What Is Neonatal Respiratory Distress Syndrome?
pregnancy lasts 40 weeks. This gives the fetus time to grow. At 40 weeks, the
organs are usually fully developed. If a baby is born too early, the lungs may
not be fully developed, and they may not function properly. Healthy lungs are
crucial for overall health.
respiratory distress syndrome, or neonatal RDS, may occur if the lungs aren’t
fully developed. It typically occurs in premature babies. Infants with neonatal
RDS have difficulty breathing normally.
is also known as hyaline membrane disease and infant respiratory distress
What Causes Neonatal Respiratory Distress Syndrome?
is a substance that enables the lungs to expand and contract. It also keeps the
small air sacs in the lungs, known as alveoli, open. Premature infants lack
surfactant. This can cause lung problems and trouble breathing.
RDS may also
occur because of a developmental problem linked to genetics.
Who Is at Risk for Neonatal Respiratory Distress Syndrome?
and lung function develop in utero. The earlier an infant is born, the higher
the risk of RDS. Infants born before 28 weeks gestation are especially at risk.
Other risk factors include:
sibling with RDS
pregnancy (twins, triplets)
blood flow to the baby during delivery
What Are the Symptoms of Neonatal Respiratory Distress Syndrome?
will typically display signs of RDS shortly after birth. However, sometimes
symptoms develop within the first 24 hours after birth. Symptoms to watch for
tint to skin
or shallow breathing
How Is Neonatal Respiratory Distress Syndrome Diagnosed?
If a doctor
suspects RDS, they’ll order lab tests to rule out infections that could cause
breathing problems. They’ll also order a chest X-ray to examine the lungs. A
blood gas analysis will check oxygen levels in the blood.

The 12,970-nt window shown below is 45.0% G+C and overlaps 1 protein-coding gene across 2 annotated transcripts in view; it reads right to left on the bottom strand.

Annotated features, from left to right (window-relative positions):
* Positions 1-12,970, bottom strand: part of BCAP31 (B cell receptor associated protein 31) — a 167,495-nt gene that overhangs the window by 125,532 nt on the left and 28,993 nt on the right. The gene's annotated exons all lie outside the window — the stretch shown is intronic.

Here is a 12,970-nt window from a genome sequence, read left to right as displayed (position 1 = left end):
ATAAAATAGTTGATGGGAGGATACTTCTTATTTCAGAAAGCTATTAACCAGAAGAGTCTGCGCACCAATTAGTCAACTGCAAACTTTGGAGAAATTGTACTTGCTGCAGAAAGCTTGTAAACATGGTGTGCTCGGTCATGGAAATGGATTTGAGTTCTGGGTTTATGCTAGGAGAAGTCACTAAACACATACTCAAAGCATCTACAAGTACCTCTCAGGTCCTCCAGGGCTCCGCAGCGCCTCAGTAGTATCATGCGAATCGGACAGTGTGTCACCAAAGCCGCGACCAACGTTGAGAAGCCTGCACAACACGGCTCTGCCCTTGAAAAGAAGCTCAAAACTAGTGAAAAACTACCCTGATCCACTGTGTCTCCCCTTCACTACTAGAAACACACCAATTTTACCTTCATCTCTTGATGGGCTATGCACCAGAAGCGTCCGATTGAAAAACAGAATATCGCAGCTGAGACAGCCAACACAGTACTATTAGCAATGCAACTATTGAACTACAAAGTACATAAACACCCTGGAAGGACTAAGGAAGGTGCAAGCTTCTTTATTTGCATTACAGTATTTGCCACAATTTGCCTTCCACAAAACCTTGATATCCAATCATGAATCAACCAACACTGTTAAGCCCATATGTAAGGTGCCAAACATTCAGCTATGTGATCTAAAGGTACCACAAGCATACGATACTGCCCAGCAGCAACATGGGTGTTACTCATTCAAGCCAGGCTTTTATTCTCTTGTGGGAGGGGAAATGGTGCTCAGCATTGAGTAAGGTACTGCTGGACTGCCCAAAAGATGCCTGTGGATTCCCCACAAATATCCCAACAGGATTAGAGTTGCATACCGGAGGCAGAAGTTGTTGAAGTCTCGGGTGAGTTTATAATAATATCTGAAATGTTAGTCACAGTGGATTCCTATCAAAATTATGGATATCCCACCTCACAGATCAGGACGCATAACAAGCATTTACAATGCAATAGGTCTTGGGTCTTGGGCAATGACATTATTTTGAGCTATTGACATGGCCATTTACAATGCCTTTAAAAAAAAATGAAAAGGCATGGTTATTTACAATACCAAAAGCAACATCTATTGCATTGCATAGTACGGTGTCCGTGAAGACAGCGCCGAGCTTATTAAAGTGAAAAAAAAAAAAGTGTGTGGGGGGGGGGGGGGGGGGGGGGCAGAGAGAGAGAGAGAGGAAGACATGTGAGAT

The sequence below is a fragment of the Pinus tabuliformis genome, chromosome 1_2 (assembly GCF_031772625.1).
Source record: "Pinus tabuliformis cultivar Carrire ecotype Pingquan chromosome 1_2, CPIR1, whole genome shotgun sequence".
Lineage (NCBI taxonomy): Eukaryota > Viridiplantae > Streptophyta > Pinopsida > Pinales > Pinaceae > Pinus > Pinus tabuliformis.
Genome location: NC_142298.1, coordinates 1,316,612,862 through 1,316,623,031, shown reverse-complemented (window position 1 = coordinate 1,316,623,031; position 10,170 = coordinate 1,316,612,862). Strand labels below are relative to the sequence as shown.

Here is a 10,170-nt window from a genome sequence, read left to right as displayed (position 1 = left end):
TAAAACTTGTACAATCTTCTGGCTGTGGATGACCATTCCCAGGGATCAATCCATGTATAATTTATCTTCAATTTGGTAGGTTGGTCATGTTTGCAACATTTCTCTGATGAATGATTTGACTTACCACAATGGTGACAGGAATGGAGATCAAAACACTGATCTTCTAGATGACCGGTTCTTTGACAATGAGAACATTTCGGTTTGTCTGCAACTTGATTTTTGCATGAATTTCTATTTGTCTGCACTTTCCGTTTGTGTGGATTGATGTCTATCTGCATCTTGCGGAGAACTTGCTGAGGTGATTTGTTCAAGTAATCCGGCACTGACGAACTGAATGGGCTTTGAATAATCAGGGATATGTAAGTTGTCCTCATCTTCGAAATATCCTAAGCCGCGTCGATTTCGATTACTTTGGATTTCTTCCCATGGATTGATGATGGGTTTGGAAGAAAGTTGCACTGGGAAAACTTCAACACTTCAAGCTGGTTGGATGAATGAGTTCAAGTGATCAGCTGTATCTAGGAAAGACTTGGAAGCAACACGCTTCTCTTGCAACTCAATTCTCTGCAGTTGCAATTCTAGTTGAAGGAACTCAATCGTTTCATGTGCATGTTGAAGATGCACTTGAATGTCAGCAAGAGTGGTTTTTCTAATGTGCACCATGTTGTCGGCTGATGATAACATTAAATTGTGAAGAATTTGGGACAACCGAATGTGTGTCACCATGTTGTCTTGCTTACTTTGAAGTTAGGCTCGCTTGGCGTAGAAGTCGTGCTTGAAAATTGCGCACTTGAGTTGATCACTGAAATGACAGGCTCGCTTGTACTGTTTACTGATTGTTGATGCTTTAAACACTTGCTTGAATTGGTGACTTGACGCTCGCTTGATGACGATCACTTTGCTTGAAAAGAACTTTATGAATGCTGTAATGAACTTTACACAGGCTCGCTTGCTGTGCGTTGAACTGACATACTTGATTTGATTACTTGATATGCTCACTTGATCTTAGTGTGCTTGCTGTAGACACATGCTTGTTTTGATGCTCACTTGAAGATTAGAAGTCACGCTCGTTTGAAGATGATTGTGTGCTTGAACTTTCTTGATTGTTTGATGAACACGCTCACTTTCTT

What Are the Treatments for Neonatal Respiratory Distress Syndrome?
infant is born with RDS and symptoms are immediately apparent, the infant is
usually admitted to a neonatal intensive care unit (NICU).
main treatments for RDS are:
ventilator or nasal continuous positive airway pressure (NCPAP) machine
replacement therapy gives an infant the surfactant they lack. The therapy
delivers the treatment through a breathing tube. This ensures it goes into the
lungs. After receiving the surfactant, the doctor will connect the infant to a
ventilator. This provides extra breathing support. They may need this procedure
several times, depending on the severity of the condition.
may also receive ventilator treatment alone for breathing support. A ventilator
involves placing a tube down into the windpipe. The ventilator then breathes
for the infant. A less invasive breathing support option is a nasal continuous
positive airway pressure (NCPAP) machine. This administers oxygen through the
nostrils by a small mask.
therapy delivers oxygen to the infant’s organs. Without adequate oxygen, the
organs don’t function properly. A ventilator or NCPAP can administer oxygen.
How Can I Prevent Neonatal Respiratory Distress Syndrome?
premature delivery lowers the risk of neonatal RDS. To reduce the risk of
premature delivery, get consistent prenatal care throughout pregnancy and avoid
smoking, illicit drugs, and alcohol.
premature delivery is likely, the mother may receive corticosteroids. These
drugs promote faster lung development and production of surfactant, which is
very important to fetal lung function.
What Are the Complications Associated with Neonatal Respiratory Distress
may get worse over the first few days of a baby’s life. RDS can be fatal. There
may also be long-term complications due to either receiving too much oxygen or
because organs lacked oxygen. Complications can include:
buildup in the sac around heart, or around the lungs
into the brain or lungs
dysplasia (a breathing disorder)
failure (in severe RDS)
your doctor about the risk of complications. They depend on the severity of
your infant’s RDS. Each infant is different. These are simply possible
complications; they might not occur at all. Your doctor can also connect you to
a support group or counselor. This can help with the emotional stress of
dealing with a premature infant.
What Is the Long-Term Outlook?
can be a challenging time for parents. Talk to your pediatrician or neonatal
doctor for advice on resources to help you manage the next few years of your
child’s life. Further testing, including eye and hearing exams and physical or
speech therapy, may be necessary in the future. Seek support and encouragement
from support groups to help you deal with the emotional stress.